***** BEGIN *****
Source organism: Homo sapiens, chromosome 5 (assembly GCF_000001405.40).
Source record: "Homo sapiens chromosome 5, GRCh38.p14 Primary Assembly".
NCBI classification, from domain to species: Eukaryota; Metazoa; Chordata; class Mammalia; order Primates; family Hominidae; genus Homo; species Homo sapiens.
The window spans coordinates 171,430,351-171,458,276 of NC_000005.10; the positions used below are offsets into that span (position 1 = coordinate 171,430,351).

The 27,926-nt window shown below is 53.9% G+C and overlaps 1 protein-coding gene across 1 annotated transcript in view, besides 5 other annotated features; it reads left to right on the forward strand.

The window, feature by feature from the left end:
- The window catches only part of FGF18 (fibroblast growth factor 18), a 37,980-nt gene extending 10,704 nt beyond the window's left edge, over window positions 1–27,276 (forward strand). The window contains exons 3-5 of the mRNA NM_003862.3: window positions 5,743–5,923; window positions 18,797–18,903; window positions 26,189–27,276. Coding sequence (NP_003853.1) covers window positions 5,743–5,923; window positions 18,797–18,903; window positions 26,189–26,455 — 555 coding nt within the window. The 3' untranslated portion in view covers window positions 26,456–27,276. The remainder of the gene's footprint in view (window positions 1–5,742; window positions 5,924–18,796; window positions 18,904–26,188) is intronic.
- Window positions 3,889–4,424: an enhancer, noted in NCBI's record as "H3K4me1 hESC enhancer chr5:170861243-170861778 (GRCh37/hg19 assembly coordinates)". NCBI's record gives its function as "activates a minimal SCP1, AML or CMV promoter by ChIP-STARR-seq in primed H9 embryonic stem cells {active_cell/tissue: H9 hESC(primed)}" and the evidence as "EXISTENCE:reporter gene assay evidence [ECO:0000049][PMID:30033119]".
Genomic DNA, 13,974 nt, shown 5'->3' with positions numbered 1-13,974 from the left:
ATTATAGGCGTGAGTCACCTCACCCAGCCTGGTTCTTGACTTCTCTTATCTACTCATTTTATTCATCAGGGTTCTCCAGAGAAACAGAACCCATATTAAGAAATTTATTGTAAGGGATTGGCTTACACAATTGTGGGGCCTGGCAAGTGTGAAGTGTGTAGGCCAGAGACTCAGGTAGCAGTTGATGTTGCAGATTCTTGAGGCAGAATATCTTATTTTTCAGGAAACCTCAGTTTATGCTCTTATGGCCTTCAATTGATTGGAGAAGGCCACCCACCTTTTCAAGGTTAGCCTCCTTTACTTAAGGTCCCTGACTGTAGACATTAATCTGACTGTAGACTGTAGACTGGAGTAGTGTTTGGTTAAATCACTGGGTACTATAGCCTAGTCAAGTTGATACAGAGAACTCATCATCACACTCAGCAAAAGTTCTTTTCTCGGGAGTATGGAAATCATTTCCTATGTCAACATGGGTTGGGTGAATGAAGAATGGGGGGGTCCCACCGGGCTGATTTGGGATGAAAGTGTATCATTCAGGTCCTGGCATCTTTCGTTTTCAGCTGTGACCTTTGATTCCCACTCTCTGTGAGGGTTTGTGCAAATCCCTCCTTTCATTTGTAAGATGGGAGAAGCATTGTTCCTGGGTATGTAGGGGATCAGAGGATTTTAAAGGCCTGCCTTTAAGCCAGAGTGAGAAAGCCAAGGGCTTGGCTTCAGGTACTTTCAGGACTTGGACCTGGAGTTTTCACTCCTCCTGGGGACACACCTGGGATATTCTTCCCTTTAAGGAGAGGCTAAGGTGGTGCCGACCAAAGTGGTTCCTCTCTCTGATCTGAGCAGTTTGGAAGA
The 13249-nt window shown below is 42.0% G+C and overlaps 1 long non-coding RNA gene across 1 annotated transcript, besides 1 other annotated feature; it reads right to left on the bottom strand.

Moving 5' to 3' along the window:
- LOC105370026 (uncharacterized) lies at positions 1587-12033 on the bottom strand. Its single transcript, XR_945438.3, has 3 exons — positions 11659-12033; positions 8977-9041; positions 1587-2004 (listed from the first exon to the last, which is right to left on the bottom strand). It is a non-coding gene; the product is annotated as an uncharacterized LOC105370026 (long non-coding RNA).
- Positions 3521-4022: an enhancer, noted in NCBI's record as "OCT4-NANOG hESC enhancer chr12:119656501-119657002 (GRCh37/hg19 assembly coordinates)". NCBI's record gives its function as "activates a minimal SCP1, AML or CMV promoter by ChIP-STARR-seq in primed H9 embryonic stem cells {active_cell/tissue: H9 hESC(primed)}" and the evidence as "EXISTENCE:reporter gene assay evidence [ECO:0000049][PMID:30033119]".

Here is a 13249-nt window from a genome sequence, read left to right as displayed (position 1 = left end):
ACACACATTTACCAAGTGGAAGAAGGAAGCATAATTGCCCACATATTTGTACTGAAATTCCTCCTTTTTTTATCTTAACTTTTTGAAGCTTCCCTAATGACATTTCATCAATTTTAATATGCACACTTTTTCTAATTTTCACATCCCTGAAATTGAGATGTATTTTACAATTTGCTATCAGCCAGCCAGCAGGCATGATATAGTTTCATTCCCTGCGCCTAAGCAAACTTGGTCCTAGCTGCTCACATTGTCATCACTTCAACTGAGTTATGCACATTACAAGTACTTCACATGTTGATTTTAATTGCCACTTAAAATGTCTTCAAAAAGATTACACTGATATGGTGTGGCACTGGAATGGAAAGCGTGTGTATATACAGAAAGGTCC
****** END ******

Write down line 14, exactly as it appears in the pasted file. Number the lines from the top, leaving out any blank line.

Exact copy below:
- Positions 3521-4022: an enhancer, noted in NCBI's record as "OCT4-NANOG hESC enhancer chr12:119656501-119657002 (GRCh37/hg19 assembly coordinates)". NCBI's record gives its function as "activates a minimal SCP1, AML or CMV promoter by ChIP-STARR-seq in primed H9 embryonic stem cells {active_cell/tissue: H9 hESC(primed)}" and the evidence as "EXISTENCE:reporter gene assay evidence [ECO:0000049][PMID:30033119]".